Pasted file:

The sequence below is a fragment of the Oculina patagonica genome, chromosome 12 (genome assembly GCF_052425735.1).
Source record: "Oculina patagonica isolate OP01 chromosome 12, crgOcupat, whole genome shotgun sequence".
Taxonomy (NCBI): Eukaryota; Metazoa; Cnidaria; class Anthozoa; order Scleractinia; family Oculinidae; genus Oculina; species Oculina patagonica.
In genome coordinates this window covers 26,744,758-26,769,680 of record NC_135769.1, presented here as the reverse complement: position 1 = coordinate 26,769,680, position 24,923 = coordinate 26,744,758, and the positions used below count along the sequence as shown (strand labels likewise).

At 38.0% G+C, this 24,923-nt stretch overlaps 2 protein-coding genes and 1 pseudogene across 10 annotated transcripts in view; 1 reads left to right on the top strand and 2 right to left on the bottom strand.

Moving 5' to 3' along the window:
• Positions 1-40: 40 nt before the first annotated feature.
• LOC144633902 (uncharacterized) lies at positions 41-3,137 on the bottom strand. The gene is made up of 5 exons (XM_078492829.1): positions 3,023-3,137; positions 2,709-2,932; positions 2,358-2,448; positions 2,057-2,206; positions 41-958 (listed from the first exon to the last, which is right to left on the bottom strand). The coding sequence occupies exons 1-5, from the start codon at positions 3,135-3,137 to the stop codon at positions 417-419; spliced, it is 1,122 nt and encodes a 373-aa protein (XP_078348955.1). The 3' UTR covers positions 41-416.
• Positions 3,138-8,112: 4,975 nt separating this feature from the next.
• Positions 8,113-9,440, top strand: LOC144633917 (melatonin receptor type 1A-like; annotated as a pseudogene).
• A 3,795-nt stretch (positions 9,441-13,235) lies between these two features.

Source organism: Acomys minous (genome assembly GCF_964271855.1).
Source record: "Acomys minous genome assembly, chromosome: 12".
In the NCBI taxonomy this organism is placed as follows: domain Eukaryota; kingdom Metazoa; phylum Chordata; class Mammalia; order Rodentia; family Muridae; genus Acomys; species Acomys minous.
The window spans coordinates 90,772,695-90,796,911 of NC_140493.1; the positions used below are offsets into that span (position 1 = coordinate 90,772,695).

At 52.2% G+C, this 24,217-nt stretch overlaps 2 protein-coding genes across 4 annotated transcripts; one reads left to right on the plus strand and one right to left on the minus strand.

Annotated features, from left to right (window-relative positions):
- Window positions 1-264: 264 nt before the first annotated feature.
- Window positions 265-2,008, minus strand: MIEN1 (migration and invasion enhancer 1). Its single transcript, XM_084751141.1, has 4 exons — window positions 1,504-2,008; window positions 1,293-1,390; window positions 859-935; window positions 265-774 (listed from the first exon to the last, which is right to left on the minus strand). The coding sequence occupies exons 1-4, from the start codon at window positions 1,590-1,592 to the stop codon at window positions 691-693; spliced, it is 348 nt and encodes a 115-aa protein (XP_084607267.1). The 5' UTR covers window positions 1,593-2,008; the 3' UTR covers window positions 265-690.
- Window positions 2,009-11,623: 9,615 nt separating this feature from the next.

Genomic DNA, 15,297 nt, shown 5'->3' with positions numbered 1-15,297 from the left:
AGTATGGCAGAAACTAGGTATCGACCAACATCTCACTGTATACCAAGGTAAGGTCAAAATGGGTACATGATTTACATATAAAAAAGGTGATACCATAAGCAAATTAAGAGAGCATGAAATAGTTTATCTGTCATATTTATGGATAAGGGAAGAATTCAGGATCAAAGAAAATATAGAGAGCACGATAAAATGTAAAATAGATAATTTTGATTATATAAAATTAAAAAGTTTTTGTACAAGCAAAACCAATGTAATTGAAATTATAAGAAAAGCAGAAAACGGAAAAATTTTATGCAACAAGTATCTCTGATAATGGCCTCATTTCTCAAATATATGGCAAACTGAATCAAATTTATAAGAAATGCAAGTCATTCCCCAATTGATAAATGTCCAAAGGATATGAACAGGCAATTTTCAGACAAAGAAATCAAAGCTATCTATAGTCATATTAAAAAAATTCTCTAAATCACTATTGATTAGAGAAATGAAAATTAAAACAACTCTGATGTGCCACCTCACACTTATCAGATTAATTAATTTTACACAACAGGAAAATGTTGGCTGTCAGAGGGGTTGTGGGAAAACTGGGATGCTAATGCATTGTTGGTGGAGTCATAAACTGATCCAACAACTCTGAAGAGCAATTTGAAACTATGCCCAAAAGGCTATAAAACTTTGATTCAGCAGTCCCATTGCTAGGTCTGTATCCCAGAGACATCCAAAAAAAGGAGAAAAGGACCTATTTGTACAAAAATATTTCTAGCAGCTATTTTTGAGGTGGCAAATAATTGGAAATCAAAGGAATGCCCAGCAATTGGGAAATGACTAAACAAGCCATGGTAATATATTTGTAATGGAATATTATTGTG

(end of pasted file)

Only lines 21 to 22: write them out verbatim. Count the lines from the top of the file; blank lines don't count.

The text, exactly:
Genomic DNA, 15,297 nt, shown 5'->3' with positions numbered 1-15,297 from the left:
AGTATGGCAGAAACTAGGTATCGACCAACATCTCACTGTATACCAAGGTAAGGTCAAAATGGGTACATGATTTACATATAAAAAAGGTGATACCATAAGCAAATTAAGAGAGCATGAAATAGTTTATCTGTCATATTTATGGATAAGGGAAGAATTCAGGATCAAAGAAAATATAGAGAGCACGATAAAATGTAAAATAGATAATTTTGATTATATAAAATTAAAAAGTTTTTGTACAAGCAAAACCAATGTAATTGAAATTATAAGAAAAGCAGAAAACGGAAAAATTTTATGCAACAAGTATCTCTGATAATGGCCTCATTTCTCAAATATATGGCAAACTGAATCAAATTTATAAGAAATGCAAGTCATTCCCCAATTGATAAATGTCCAAAGGATATGAACAGGCAATTTTCAGACAAAGAAATCAAAGCTATCTATAGTCATATTAAAAAAATTCTCTAAATCACTATTGATTAGAGAAATGAAAATTAAAACAACTCTGATGTGCCACCTCACACTTATCAGATTAATTAATTTTACACAACAGGAAAATGTTGGCTGTCAGAGGGGTTGTGGGAAAACTGGGATGCTAATGCATTGTTGGTGGAGTCATAAACTGATCCAACAACTCTGAAGAGCAATTTGAAACTATGCCCAAAAGGCTATAAAACTTTGATTCAGCAGTCCCATTGCTAGGTCTGTATCCCAGAGACATCCAAAAAAAGGAGAAAAGGACCTATTTGTACAAAAATATTTCTAGCAGCTATTTTTGAGGTGGCAAATAATTGGAAATCAAAGGAATGCCCAGCAATTGGGAAATGACTAAACAAGCCATGGTAATATATTTGTAATGGAATATTATTGTG